--but all ineffectually.—They seemed to he found his supporter going in an adbe quite secure from each other's efforts, verse direction. With a presence of mind as long as they but held by the arm and unraieable, he relaxed his strain upon one breast-collar, as ordinary wrestlers do. A of his adversary's stretched legs, forcing new grip was to be effected. Cann libe- the other outwards with all the might of rated one arm of his adversary to seize his foot, and pressing his elbow upon the him by the cape behind : at that instant opposite shoulder. This was sufficient to Warren, profiting by his inclined posture, whisk his man undermost the instant he and his long arms, threw himself round unstiffened his knee-which Warren did the body of the Devon champion, and not do until more than half way to the fairly lifted him a foot from the ground, ground, when from the acquired rapidity clutching him in his arms with the grasp of the falling bodies nothing was discerniof a second Anteæus.—The Cornish inen ble.- At the end of the fall, Warren was shouted aloud, “Well done, Warren ! ” seen sprawling on his back, and Cann to their hero, whose naturally pale visage whom he had liberated to save himself, glowed with the hope of success. He had been thrown a few yards off on allseemed to have his opponent at his will, fours. Of course the victory should have and to be fit to Aing him, as Hercules been adjudged to this last. When the flung Lycas, any how he pleased. De- partial referree was appealed to, he devonshire then trembled for its champion, cided, that it was not a fair fall, as only and was mute. Indeed it was a moment one shoulder had bulged the ground, of heart-quaking suspense.- But Cand though there was evidence on the back of was not daunted; his countenance ex- Warren that both had touched it pretty pressed anxiety, but not discomfiture. He rudely.-After much debating a new rewas off terra-firma, clasped in the em- ferree was appointed, and the old one brace of a powerful man, who waited but expelled; when the candidates again a single struggle of his, to pitch him more entered the lists. The crowning beauty effectually from him to ihe ground.- of the whole was, that the second fall Without straining to disengage himself, was precisely a counterpart of the other. Cann with unimaginable dexterity glued Warren made the same move, only lifting his back firmly to his opponent's chest, his antagonist higher, with a view to lacing his feet round the other's knee- throw the upper part of his frame out of joints, and throwing one arm backward play. Cann turned himself exactly in over Warren's shoulder, so as to keep his the same manner using much greater

enormous shoulders pressed upon effort than before, and apparently more the breast of his uplifter. In this posi- put to it, by his opponent's great strength. tion they stood at least twenty seconds, His share, however, .n upsetting his supeach labouring in one continuous strain, porter was greater this time, as he relaxed to bend the other, one backwards, the one leg much sooner, and adhered closer other forwards.-Such a struggle could to the chest during the fall; for at the not last. Warren, with the weight of the close he was seen uppermost, still coiled other upon his stomach and chest, and an round his supine adversary, who admitted inconceivable stress upon his spine, felt the fall, starting up, and offering his hand nis balance almost gone, as the energetic to the victor. He is a good wrestler too movements of his countenance indicated. good, that we much question the - His feet too were motionless by the authority of “The Times," for saying that coil of his adversary's legs round his; so he is not one of the crack wrestlers of to save himself froin falling backwards, Cornwall — From his amazing strength, he stiffened his whole body from the with common skill he should be a firstankles upwards, and these last being the rate man at this play, but his skill is only liberated joints, he inclined forwards much greater than his countıymen seemed from them, so as to project both bodies, inclined to admit.-Certain it is, they and prostrate them in one column to the destined him the first prize, and had Cann ground together. It was like the slow not come up to save the honour of his and poising fall of an undermined tower. county, for that was his only inducement, - You had time to contemplate the in- the four prizes, by judiciously matching jury which Cann the undermost would the candidates, would no doubt have sustaiu if they fell in that solid, unbend- been given to natives of Cornwall. ing posture to the earth. But Cana ccased bearing upon the spine as soon as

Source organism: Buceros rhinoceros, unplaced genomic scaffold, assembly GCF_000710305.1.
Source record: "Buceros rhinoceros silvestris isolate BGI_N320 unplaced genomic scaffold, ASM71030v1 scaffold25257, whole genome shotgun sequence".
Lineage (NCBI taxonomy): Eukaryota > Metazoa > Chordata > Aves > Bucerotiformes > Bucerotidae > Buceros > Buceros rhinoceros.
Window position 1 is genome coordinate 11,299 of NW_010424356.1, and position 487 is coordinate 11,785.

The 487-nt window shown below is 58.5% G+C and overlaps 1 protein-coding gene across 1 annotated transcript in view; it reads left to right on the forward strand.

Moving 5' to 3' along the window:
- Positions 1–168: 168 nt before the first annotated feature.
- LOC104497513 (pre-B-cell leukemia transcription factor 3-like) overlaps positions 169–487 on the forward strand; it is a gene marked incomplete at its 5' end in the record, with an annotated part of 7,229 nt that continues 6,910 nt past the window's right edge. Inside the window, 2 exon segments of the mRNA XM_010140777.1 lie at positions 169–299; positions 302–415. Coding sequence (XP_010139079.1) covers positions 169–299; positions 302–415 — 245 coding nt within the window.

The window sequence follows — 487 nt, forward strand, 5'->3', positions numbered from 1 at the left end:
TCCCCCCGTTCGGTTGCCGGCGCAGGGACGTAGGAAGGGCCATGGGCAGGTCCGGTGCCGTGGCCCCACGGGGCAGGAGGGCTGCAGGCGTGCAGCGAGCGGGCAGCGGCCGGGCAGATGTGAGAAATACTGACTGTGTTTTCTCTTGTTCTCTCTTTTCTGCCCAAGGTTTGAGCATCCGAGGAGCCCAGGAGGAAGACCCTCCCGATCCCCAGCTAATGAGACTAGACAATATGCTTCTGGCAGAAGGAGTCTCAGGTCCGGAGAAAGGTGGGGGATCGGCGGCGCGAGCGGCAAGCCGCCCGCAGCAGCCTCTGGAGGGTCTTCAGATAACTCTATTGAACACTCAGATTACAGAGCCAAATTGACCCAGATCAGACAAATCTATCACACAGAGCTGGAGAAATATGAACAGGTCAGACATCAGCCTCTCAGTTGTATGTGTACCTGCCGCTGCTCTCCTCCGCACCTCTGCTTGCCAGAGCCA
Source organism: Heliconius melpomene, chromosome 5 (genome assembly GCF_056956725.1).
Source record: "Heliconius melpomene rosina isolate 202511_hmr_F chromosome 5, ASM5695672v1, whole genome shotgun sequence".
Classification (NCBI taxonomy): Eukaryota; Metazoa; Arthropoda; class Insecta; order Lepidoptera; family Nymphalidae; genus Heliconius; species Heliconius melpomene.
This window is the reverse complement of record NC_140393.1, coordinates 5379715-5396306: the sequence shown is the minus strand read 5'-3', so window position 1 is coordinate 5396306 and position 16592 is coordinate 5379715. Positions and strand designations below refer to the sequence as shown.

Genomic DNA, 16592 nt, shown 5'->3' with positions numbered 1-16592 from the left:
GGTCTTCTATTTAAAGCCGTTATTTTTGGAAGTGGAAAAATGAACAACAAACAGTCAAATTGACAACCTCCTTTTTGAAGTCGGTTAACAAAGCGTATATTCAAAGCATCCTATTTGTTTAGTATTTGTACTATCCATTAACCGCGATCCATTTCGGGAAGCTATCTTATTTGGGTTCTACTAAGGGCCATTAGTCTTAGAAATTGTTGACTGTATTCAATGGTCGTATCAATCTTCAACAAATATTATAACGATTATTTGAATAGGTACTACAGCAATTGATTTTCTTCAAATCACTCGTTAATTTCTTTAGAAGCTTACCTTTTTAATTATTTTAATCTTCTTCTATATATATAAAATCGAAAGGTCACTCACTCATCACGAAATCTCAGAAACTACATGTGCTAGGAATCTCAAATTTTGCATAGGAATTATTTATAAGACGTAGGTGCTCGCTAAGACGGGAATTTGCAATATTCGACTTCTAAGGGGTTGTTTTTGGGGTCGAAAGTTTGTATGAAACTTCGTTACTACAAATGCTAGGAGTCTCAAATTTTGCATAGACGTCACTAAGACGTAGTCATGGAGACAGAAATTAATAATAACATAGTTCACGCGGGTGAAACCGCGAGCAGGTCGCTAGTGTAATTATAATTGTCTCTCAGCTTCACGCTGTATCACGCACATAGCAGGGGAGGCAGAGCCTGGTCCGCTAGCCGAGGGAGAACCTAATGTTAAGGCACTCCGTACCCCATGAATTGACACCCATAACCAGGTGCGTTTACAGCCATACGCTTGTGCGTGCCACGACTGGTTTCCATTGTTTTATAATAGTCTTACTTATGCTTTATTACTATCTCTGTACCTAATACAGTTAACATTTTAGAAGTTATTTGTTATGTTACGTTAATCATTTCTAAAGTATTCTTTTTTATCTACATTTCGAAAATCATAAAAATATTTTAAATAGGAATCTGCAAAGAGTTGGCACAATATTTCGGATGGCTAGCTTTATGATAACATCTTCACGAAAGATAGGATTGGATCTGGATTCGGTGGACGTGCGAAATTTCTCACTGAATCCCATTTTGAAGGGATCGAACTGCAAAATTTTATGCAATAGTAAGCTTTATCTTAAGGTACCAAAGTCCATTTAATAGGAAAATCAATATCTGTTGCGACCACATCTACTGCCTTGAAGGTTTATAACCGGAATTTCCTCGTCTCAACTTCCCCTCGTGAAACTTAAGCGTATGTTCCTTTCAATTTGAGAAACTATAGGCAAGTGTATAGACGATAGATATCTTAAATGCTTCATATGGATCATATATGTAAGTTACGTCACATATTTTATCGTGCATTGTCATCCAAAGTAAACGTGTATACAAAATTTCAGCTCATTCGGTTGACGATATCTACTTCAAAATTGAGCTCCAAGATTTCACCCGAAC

own

SO

tors.

BLACKFORD, THE BACKSWORD PLAYER. ton by the present memorialist, arose

out of the “Coronation of George the To the Editor of the Every-Day Book. Third.” All the festivities of the seasons